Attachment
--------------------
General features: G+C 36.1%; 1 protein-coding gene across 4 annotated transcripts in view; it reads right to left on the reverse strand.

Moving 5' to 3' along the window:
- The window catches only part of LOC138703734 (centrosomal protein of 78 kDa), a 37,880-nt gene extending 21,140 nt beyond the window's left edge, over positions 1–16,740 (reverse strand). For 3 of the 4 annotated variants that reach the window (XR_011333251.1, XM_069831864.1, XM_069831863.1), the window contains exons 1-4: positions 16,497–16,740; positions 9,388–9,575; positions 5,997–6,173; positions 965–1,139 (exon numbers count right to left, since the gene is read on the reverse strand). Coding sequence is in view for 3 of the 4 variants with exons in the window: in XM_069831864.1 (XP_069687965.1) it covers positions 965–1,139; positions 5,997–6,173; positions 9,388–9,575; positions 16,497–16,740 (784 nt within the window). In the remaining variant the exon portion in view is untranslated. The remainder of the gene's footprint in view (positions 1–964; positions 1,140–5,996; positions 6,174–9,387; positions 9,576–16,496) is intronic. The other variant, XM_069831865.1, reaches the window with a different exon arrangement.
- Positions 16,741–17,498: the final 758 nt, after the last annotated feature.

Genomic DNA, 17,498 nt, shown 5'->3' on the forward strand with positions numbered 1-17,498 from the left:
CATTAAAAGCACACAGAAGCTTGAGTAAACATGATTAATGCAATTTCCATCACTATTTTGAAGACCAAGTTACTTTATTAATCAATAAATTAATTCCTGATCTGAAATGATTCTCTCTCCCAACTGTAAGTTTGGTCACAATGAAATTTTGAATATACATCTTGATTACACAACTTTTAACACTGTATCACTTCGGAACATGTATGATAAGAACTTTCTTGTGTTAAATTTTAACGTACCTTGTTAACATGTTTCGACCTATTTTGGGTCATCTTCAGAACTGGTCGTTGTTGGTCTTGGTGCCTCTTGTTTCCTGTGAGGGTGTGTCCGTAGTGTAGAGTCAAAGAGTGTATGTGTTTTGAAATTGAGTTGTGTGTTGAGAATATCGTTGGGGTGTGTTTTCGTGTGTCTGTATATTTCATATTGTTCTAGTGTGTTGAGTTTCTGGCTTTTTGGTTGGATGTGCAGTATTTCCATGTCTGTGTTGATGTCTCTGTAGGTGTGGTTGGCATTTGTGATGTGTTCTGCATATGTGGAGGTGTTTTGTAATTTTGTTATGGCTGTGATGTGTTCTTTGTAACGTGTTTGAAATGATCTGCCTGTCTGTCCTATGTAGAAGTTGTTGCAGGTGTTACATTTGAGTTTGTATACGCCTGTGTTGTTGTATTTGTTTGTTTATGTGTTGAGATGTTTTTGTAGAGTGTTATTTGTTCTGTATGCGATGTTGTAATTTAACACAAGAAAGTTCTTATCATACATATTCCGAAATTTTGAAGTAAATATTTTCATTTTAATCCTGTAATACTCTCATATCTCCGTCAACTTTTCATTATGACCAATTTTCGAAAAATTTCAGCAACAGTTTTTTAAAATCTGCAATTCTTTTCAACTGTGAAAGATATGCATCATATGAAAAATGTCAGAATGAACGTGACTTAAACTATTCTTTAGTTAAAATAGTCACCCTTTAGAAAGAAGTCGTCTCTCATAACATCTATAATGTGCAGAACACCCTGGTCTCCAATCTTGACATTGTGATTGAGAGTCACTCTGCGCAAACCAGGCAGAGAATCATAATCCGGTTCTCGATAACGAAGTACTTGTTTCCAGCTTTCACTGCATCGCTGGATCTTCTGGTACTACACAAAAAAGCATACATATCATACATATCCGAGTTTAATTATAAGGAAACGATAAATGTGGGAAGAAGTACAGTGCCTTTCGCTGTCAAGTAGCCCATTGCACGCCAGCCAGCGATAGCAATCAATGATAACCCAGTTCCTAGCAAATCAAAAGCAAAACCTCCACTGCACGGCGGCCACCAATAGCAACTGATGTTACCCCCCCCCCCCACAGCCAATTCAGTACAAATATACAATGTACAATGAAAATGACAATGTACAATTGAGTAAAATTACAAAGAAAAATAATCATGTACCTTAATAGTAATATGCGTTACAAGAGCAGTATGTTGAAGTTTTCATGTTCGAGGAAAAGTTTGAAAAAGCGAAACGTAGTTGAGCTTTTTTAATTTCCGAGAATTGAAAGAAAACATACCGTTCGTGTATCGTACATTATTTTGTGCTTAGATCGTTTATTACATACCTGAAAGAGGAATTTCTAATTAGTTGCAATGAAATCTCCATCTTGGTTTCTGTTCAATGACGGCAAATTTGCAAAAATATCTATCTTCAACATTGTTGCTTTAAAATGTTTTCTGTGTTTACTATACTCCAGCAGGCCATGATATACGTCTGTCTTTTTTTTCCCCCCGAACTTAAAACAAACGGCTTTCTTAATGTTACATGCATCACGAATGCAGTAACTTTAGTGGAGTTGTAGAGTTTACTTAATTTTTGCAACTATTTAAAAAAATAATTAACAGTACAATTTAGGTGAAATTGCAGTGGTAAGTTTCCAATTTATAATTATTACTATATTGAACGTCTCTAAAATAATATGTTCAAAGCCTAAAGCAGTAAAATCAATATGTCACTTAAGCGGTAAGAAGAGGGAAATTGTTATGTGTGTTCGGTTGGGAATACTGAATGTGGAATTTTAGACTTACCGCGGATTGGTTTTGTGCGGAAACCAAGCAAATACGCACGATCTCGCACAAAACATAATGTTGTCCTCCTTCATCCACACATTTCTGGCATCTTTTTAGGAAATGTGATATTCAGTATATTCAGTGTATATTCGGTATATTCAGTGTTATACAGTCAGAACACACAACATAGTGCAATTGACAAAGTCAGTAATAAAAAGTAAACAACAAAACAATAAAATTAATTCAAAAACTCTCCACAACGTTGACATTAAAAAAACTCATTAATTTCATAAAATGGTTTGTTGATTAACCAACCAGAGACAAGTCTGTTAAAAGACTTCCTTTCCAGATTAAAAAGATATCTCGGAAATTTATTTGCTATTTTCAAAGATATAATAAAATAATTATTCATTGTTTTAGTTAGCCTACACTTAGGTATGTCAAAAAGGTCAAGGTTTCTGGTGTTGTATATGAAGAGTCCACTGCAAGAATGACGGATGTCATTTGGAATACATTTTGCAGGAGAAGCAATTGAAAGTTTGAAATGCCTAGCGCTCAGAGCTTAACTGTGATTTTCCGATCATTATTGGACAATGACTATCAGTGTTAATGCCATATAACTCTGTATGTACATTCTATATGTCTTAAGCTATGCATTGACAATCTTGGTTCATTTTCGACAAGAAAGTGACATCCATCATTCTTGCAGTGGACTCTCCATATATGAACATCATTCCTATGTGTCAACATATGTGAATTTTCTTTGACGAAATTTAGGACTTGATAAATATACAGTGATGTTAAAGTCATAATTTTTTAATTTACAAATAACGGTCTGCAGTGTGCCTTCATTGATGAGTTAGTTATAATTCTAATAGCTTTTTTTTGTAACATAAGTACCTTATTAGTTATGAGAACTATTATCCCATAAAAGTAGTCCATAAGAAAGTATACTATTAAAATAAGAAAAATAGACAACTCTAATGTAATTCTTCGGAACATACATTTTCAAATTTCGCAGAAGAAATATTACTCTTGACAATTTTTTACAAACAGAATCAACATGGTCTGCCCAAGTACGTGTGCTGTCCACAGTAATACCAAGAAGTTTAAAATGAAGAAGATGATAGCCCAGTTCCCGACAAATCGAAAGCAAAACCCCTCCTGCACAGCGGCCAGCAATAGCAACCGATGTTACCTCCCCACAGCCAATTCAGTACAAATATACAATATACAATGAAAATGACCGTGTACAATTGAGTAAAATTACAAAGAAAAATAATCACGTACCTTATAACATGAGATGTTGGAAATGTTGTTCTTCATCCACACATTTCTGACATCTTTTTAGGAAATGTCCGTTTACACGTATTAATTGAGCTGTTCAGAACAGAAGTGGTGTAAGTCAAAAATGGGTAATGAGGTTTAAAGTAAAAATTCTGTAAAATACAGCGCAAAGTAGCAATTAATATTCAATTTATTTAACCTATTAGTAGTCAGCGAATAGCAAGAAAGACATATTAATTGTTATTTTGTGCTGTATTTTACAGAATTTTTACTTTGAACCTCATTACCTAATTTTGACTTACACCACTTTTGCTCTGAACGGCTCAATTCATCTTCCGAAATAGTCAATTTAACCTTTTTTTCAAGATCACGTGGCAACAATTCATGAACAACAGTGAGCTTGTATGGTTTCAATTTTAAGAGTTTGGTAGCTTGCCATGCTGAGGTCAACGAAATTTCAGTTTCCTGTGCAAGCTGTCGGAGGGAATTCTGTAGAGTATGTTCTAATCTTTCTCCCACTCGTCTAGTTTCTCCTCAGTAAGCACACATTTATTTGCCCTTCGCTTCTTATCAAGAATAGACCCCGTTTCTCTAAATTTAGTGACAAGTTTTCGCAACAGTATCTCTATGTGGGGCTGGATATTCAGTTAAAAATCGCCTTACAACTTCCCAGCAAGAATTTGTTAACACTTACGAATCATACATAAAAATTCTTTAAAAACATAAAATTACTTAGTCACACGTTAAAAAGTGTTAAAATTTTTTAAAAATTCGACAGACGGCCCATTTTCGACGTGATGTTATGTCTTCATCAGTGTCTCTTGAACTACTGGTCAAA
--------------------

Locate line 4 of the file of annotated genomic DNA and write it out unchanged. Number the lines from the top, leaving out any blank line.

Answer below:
- Positions 16,741–17,498: the final 758 nt, after the last annotated feature.